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To Sleep, Perchance to Dream

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A dream called “the Mare” was specifically described by Nicholas Culpeper “as when someone was sleeping to feel an uncommon oppression or weight about his breast or stomach, which he can be no means shake off. He groans, and sometimes cries out, though oftener he attempts to speak, but in vain.” Sleepers often believed that a demon—a succubus or an incubus—had visited them in their sleep in an attempt to breach their chastity. It was said that those of a melancholy humor often had frightening dreams of dark places, falls from high turrets, and furious beasts. Nightmares and ominous dreams are used to great dramatic effect in plays such as Shakespeare’s Richard III.

J. Neagle after T. Stothard. King Richard III, act 1, sc. 4. Engraving, 1804

Act I of Shakespeare’s Richard III ends with the murder of the Duke of Clarence, presaged by the dream of drowning he recounts at the start of the scene. Here, just as the dream is about to end, howling fiends seize the terrified Clarence to take him to hell.


In the same play, Richard III has a troubled sleep on the eve of the Battle of Bosworth Field. Visited by the ghosts of those whose deaths he caused, he dreams the battle is in progress. As the last ghost leaves, he awakens with a start shouting “Give me another horse; bind up my wounds. Have mercy, Jesu!”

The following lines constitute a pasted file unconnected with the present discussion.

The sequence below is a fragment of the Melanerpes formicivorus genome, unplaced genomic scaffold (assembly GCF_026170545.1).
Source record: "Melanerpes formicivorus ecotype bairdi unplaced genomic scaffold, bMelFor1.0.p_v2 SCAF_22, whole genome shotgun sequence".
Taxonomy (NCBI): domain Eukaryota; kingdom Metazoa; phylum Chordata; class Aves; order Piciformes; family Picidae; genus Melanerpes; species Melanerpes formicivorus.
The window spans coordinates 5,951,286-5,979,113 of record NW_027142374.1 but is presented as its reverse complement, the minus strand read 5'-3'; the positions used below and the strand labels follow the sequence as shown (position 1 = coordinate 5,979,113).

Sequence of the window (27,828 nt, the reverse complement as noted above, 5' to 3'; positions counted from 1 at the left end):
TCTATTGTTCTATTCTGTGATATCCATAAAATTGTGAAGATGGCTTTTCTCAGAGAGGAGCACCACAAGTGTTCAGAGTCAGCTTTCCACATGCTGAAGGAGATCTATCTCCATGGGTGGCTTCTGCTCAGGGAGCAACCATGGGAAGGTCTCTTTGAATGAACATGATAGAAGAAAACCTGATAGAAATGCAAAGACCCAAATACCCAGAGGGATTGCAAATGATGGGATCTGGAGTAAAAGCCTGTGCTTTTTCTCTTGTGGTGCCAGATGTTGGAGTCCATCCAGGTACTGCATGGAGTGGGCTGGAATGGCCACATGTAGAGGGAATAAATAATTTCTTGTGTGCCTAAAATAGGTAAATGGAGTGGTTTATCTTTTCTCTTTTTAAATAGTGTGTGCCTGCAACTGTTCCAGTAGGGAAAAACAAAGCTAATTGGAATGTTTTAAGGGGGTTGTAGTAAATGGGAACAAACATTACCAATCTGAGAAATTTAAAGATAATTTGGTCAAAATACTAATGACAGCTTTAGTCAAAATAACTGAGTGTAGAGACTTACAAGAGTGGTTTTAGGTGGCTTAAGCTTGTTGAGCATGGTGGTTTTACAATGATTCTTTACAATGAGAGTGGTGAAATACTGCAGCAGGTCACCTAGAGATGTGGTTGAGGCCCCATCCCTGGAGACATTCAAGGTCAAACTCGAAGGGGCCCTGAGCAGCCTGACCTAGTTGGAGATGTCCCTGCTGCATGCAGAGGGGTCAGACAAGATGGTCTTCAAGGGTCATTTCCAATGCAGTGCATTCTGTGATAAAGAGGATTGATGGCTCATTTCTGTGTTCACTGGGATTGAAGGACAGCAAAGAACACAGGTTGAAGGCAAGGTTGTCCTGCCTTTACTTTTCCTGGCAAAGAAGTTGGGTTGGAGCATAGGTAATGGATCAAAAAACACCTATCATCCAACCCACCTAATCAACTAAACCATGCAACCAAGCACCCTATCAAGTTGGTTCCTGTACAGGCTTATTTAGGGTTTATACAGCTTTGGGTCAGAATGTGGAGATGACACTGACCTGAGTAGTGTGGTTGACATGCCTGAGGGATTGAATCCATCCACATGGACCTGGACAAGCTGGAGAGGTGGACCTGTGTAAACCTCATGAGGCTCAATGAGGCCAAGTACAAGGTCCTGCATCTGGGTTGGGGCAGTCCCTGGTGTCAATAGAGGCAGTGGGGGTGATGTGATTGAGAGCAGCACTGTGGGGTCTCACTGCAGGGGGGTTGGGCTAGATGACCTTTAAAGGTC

Thomas Tryon believed that dreams of demonic visitations like Richard III's were caused by sleeping on one’s back, eating heavy suppers just before bed, and drinking spirits in excess. He suggests that nightmares could be avoided by sleeping on one’s side and eating a healthier diet.


Thomas Nash argues that dreams are based on thoughts and experiences that happen over the course of the day: “A dream is nothing else but a bubbling scum or froth of the fancy, which the day hath left undigested.” As for nightmares, Nash claims they are the result of guilty feelings. For example, the dreadful sins of treason and murder would cause terrible dreams.


Physician Jacques Ferrand wrote a book on the causes, symptoms, and cures of “Love, or Erotique Melancholy.” Ferrand describes terrifying instances of people, mostly women, who believe that they were raped by the devil in their sleep, “when as in truth they were only troubled with the Nightmare.”








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